Variant Calling

What is Variant Calling

Genetic variation is a type of variation that can be inherited to offspring caused by changes in the genetic material of an organism. It is this variation that causes organisms to exhibit genetic diversity at different levels. Genetic diversity is the material basis for the survival and development of human society and plants. There are many types of genetic variation, from microscopically visible chromosome inversion to single nucleotide mutations. With the development of genomics, genetic variation information has become more comprehensive and has included SNP, InDel, SV, CNV, and transposon mutations, et al.

Variant calling refers to the use of high-throughput sequencing technology to sequence and analyze the differences in the entire genome of an individual or population of a species, to obtain a large amount of genetic variation information, such as Single Nucleotide Polymorphism (SNP), Insertion and deletion sites (InDel) and structural variation sites (SV), copy number variation (CNV) and other information. Variant calling can provide the most basic and comprehensive data foundation for subsequent functional gene fine mapping and quickly, accurately and efficiently analyze the differences between genomes, analyze each base of the whole genome, and obtain the most extensive molecular markers.

Advantages and features of variant calling

  • Abundance: In-depth analysis of all aspects of genetic variation, including SNP, InDel, SV, SNV, novel gene, et al.
  • Flexibility: with or without reference is suitable
  • Accuracy: different sequencing methods can be applied based on different material

Variant calling workflow

variant calling workflow

Sequencing technology pipeline

sequencing technology-based variant calling pipeline

Service Specifications

Sample Requirements
  • DNA sample: ~0.5 μg (concentration ≥ 10 ng/μl; OD260/280=1.8~2.0)
  • 10X/detection for SNP and small InDel; 20X/detection for SV; 30x detection for CNV
  • GBS: 10~20W Tags; average 8 X/Tag
  • Illumina Hiseq platform, MGI DNBSEQ-T7/DNBSEQ-G400 Long read sequencing platform
  • Analysis of sequencing quality metrics
Bioinformatics Analysis
We provide customized bioinformatics analysis including:
  • Raw data QC
  • Reference alignment or assembling
  • Variant information
  • Personalized analysis

  • Raw data(FASTQ)
  • Data analysis report


  1. Jansen S, Aigner B, Pausch H, et al. Assessment of the genomic variation in a cattle population by re-sequencing of key animals at low to medium coverage[J]. BMC Genomics, 2013, 14(1): 1.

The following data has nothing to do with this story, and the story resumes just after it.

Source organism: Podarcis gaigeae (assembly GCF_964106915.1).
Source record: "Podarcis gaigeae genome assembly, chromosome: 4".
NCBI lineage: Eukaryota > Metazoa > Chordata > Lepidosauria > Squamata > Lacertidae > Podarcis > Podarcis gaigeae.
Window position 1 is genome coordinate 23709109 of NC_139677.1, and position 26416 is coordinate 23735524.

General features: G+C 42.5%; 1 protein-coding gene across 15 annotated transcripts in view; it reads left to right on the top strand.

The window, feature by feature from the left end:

2. Zheng L Y, Guo X S, He B, et al. Genome-wide patterns of genetic variation in sweet and grain sorghum (Sorghum bicolor)[J]. Genome Biology, 2011, 12(11):287-302.

The Influence of Structural Variants (SVs) on Gene Structure and Gene Expression

In a 2020 online publication on "Cabbage"[1], a comparative analysis of variations among three cabbage types, including Presence/Absence Variations (PAVs) between genes, Structural Variants (SV) within the genome, and Single Nucleotide Polymorphisms (SNPs), revealed significant insights. Specifically, differences in SV within leaf-shape genes (e.g., KAN from the GARP transcription factor family) and the inhibitory roles of flowering-related genes (e.g., MAF4, SVP) were observed among the three morphological types (as depicted in Figure 1, left). These findings hold crucial significance in unraveling the molecular mechanisms governing organ morphogenesis and flowering, as well as genetic enhancements, in cabbage and related vegetable crops.

PAV and Specific SVs in the Cabbage GenomeFigure 1: PAV and Specific SVs in the Cabbage Genome[1]

To validate the applicability of SV analysis and explore its utility in population evolutionary studies, a 2020 online publication on "Tomato"[2] conducted an investigation. Researchers obtained a systematic evolutionary tree based on over 800 materials with SNPs from short-read sequencing data (Figure 2A). Subsequently, they selected a representative set of 100 materials from 7 lineages and collected long-read sequencing data to construct a tree diagram based on SV data (Figure 2B).

The results indicated that the selected materials were distributed within their known taxonomic groups, aligning with the SNP-based classification. This demonstrates the suitability of SVs for genetic population analysis.

Tomato Systematic Evolutionary TreeFigure 2: Tomato Systematic Evolutionary Tree[2]

In a 2020 online publication on "Rice"[3], researchers constructed population structure diagrams based on both SNP data (Figure 3A) and SV data (Figure 3B). The SNP analysis revealed the broad division of the population into approximately six groups, with a clear distinction between japonica and indica rice varieties. Interestingly, the SV analysis produced highly consistent results, further supporting the differentiation observed in the SNP analysis.